June 1, 1999
Researchers pinpoint region for cystic fibrosis modifier gene
TORONTO - An international team of researchers, led by Dr. Lap-Chee Tsui of The Hospital for Sick Children (SickKids) and the University of Toronto, has identified a region on chromosome 19 that contains a gene which modifies the severity of cystic fibrosis (CF). While such a modifier gene has been found in mice with cystic fibrosis, this is the first time a similar gene has been shown to exist in humans. Their research is published in the June issue of the scientific journal Nature Genetics.
"The data generated by previous SickKids research in mice led directly to this most recent discovery because there are corresponding regions in mice and humans that contain the same genes," explains Dr. Julian Zielenski, the paper's lead author. "As a result, we knew exactly where to look in the human genome for one or more similar modifier genes."
The cystic fibrosis gene, identified in 1989 by Dr. Tsui and colleagues at SickKids and the University of Michigan, has more than 800 different mutations, all causing variations in the disease. However, not all clinical variations in cystic fibrosis can be attributed to mutations in the gene. As a result, scientists have suspected that other factors are involved, such as the activity of other genes which have a modifying effect on the disease or various environmental conditions. However, modifier genes have never been found in humans.
"The area we have pinpointed contains a gene that is involved in modifying the severity of a common intestinal obstruction in patients with cystic fibrosis," explains Dr. Zielenski. "Up to 20 percent of CF patients have this obstruction, called meconium ileus, but we've never been able to find a connection between a mutation in the CF gene and the development of the obstruction. Now we know that the obstruction is not caused by a specific mutation in the CF gene itself, but by the activity of a modifying gene."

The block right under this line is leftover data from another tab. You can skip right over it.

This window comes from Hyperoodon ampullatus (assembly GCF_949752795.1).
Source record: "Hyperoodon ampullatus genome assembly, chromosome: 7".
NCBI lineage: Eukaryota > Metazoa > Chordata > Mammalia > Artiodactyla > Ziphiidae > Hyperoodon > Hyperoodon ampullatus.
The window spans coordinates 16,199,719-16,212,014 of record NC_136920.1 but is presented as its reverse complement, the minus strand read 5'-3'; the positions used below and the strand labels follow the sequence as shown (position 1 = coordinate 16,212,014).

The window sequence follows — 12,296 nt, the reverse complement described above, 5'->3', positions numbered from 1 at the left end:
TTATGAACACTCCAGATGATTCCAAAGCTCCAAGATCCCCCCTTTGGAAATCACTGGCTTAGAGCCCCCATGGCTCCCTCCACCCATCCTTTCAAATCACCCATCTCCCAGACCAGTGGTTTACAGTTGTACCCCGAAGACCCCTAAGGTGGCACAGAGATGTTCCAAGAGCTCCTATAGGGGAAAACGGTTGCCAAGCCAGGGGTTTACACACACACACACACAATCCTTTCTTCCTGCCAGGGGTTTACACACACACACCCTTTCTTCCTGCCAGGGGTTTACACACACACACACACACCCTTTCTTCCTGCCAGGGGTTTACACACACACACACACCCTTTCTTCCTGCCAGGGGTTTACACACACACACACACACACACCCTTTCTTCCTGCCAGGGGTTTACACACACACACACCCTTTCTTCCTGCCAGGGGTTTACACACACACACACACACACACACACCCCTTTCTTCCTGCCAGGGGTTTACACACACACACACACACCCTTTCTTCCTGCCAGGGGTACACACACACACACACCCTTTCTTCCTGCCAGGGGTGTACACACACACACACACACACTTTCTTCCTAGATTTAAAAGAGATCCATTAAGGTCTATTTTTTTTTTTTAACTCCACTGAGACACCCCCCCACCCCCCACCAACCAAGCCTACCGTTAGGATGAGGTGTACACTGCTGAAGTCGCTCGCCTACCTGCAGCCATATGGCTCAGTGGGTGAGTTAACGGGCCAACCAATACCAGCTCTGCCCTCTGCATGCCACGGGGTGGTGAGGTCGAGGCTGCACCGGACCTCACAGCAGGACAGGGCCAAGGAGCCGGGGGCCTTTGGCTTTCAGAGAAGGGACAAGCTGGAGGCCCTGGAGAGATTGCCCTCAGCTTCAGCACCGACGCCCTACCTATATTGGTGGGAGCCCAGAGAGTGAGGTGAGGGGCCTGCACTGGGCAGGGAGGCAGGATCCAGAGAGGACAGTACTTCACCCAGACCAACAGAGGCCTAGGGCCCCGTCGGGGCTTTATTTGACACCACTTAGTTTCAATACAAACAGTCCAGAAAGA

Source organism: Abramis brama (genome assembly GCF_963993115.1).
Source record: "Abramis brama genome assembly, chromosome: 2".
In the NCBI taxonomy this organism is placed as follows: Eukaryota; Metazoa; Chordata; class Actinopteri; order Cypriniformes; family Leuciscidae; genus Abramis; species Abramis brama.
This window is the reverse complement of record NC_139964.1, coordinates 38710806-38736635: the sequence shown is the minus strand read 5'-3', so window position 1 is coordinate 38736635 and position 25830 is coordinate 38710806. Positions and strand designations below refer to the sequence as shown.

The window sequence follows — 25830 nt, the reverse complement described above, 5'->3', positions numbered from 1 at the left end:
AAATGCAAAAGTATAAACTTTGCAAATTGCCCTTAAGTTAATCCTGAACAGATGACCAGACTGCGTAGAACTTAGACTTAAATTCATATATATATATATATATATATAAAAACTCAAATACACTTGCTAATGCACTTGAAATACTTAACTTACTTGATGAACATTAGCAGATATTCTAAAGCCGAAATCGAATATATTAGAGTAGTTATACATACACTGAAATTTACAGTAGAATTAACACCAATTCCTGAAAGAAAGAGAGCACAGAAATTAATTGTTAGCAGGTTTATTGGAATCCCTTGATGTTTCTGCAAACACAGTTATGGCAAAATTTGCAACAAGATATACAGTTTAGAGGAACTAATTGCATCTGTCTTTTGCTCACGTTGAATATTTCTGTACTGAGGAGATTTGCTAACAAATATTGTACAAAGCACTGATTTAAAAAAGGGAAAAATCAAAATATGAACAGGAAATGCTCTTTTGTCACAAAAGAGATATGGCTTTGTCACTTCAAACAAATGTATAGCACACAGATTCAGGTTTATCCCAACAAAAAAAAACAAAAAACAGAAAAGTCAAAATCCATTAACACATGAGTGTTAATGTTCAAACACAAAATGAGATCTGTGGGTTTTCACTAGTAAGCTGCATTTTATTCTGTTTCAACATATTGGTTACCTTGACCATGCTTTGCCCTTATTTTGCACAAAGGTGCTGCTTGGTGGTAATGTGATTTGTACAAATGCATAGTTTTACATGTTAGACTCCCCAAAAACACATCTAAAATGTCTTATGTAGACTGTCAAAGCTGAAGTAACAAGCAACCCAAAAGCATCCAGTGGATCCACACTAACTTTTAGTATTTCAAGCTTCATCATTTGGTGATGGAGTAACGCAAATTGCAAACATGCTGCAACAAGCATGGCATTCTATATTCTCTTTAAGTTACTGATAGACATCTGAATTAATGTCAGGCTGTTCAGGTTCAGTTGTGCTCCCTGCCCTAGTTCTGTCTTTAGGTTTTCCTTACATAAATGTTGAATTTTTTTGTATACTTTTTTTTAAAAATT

Cystic fibrosis is the most common single gene disorder in the world, affecting one in every 2,000 children. In patients with CF, the secreting glands fail to function properly. Many body organs are affected, including the lungs, pancreas, liver, sweat and salivary glands, gastrointestinal tract and the male reproductive tract. The most serious symptom is a thick, dry mucus which clogs the airways and lungs and leaves the patient susceptible to chronic lung infections. Many CF patients also suffer from pancreatic malfunction, which leads to poor digestion and prevents the absorption of sufficient dietary fat. The majority of patients with CF succumb to severe lung infections before age 30.
The identification of modifier genes in CF will allow doctors to gain a better understanding of the different clinical presentations of the disease. It's anticipated that this knowledge will lead to insights into prognosis and management of cystic fibrosis, as well as development of novel therapies.
The research was funded by the National Institutes of Health, the Canadian Genetic Diseases Network, the National Centre for Research, and The Hospital for Sick Children Foundation.
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